- Posted by Elaine Zecher
- On December 14, 2018
- 0 Comments
Welcome to Shabbat Awakenings!
As we begin this week’s Torah portion, we enter into one of the most dramatic scenes of the Torah. Last week’s portion ended with a cliffhanger. Since Jacob’s sons have traveled to Egypt to procure food because of a terrible famine, they have had to deal with the most powerful man second to Pharaoh. Unbeknownst to them, that man is Joseph, their brother. He is the same person they threw in a pit and then sold to travelers on their way down to Egypt. He is their younger annoying, self-possessed, dream-interpreting sibling who had their father’s love. He is the embodiment of their father’s sadness when they created a false story and colluded for Jacob to believe that a savage beast had devoured Joseph. The brothers had to carry that story their whole lives.
This week opens with Judah pleading with this Egyptian authority not to enslave their youngest brother, Benjamin. Unaware of this Egyptian’s identity, they couldn’t have known at that moment the very dream Joseph had interpreted as a young boy of them bowing down to him in servitude had come true. Now they had to beg to spare the life of Benjamin, child of the same mother as Joseph.
Then Judah [the brother who had sold Joseph] approached him. (44:18)
When Judah stepped forward, he did so in a tangled web of complicity. The use of the particular verb and lack of use of Joseph’s name reveal the significance of the moment.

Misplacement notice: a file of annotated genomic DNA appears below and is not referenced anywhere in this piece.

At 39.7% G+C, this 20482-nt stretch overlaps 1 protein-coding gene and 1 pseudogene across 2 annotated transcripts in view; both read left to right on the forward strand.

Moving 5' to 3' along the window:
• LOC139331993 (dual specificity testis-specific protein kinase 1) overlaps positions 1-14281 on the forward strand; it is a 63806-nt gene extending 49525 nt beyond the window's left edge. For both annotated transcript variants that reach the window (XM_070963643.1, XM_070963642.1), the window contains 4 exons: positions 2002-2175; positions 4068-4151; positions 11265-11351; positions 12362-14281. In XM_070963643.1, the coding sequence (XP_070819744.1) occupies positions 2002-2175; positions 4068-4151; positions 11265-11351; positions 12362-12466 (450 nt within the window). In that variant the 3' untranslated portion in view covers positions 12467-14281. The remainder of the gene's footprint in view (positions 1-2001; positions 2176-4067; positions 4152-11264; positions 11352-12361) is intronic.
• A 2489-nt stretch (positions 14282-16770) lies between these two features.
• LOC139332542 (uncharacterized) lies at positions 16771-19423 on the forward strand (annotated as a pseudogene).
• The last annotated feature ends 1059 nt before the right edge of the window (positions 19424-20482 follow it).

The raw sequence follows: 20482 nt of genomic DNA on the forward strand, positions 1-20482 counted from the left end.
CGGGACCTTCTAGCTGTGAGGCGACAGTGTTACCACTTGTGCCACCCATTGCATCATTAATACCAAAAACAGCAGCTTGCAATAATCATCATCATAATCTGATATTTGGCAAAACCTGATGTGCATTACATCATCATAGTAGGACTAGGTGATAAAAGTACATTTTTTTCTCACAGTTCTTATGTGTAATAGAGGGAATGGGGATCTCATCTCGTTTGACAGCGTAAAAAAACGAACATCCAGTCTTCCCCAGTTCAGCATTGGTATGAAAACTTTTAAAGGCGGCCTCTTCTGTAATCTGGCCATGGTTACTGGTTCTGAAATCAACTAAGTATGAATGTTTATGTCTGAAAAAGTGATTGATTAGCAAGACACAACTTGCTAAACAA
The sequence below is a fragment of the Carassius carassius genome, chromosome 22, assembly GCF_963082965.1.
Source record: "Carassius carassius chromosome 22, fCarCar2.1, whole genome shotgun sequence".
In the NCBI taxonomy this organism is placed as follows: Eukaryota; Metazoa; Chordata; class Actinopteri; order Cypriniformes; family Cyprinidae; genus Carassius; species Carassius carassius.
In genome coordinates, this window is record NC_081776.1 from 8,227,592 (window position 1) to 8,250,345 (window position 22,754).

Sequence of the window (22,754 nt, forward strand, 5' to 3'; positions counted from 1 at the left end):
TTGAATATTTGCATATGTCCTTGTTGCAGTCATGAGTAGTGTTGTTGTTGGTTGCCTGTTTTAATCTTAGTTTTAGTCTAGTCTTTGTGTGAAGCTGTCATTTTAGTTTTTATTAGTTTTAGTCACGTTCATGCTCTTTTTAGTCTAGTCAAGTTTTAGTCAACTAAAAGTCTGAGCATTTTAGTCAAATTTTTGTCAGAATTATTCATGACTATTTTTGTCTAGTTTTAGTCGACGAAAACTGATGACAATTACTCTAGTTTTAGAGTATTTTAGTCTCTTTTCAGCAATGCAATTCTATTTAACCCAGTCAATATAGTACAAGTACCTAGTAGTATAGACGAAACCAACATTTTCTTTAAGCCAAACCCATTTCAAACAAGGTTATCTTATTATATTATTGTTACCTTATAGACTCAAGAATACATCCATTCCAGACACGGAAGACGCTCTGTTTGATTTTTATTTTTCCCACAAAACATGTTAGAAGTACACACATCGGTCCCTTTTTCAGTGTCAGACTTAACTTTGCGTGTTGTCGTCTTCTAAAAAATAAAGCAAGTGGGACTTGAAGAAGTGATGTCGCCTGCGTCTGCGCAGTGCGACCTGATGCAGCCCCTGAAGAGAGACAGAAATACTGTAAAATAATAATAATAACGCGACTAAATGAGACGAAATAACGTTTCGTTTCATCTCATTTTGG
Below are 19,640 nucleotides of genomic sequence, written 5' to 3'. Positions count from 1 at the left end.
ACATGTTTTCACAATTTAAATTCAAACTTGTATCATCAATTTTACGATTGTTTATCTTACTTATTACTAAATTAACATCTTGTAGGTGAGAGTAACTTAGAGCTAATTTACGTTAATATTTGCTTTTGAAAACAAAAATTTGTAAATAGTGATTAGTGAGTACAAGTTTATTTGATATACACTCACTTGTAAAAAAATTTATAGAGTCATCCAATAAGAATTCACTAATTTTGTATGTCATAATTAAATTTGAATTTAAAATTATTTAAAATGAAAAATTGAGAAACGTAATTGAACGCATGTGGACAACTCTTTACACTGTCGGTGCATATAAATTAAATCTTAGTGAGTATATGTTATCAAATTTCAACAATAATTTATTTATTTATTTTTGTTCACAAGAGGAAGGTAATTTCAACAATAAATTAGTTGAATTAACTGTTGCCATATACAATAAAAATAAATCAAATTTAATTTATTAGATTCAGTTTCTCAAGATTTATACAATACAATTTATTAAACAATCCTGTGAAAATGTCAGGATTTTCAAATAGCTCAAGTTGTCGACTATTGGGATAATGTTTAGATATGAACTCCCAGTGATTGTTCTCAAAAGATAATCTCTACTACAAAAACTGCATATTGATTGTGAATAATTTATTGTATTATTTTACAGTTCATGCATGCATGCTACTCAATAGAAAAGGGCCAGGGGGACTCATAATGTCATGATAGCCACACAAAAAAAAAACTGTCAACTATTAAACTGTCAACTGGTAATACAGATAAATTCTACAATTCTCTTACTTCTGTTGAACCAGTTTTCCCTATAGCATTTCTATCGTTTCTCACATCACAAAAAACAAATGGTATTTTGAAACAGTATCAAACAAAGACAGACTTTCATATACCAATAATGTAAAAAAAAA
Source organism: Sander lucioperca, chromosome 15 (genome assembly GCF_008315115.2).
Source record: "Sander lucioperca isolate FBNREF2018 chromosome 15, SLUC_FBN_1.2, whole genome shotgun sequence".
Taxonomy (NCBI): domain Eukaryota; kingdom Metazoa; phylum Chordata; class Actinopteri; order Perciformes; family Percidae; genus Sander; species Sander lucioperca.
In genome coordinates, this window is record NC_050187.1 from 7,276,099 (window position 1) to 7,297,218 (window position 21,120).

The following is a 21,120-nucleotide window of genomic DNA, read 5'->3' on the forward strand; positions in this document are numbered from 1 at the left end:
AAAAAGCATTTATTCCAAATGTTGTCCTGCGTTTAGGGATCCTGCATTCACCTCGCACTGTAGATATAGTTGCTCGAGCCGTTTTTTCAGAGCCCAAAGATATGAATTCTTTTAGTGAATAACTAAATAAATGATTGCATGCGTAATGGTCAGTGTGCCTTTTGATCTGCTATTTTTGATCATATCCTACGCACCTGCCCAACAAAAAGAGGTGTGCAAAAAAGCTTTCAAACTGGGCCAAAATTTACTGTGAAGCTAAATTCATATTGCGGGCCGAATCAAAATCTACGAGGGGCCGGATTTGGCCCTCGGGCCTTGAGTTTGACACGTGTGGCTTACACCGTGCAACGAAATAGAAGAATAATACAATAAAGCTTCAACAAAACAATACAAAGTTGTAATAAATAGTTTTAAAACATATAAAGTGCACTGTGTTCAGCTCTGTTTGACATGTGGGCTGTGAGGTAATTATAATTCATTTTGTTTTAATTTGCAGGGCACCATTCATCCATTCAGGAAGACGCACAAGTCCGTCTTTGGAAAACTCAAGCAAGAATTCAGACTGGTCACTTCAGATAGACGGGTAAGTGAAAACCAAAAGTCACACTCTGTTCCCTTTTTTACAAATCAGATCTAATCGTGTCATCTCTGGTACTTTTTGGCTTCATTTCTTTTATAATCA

The verb, to approach, according to the 11th century commentator Rashi, can mean to do battle, to reconcile, and to pray. Judah is prepared to do all three. He must take matters into his own hands to save his brother, Benjamin. He must do what he could not years before with the young Joseph. Judah inserted himself into the story. His past collusion has brought him to a full reckoning.
The S’fat Emet, a Hasidic teacher of the last century, commented that Judah actually approached himself in the recognition of the scandalous behavior of his own youth and transformed his sin into merit. (The Language of Truth, page 70)
What makes our text the “Torah of truth” is how Judah finally took responsibility for his actions. He did not blame others or accuse them of lying for his own protection. In a different era of his life, in an act of desperation, he did all of that. His transgressions swirled around him as he carried the collusion with his brothers within him. He took the opportunity to alter the end of the story and find redemption by speaking the truth. It is the reason the commentators believed Joseph finally revealed his true self. I am your brother Joseph. (45:4) The truth finally revealed the way forward for them all.
Collusion and complicity form a tangled web of lies that trigger trouble upon trouble. Fortunately, our tradition offers other paths toward repentance and redemption. Those who refuse to take responsibility and own their past histories end up remembered and entered into the annals of history but placed in the garbage heap, recalled as cowards, wayward without any moral compass.
We gather tonight at 6:00 p.m. for Qabbalat Shabbat. If you are unable to join us, live stream HERE. Tomorrow Torah Study begins at 9:00 a.m. with a brief service followed by a lively discussion. I look forward to your thoughts and reflections, please connect with me directly HERE.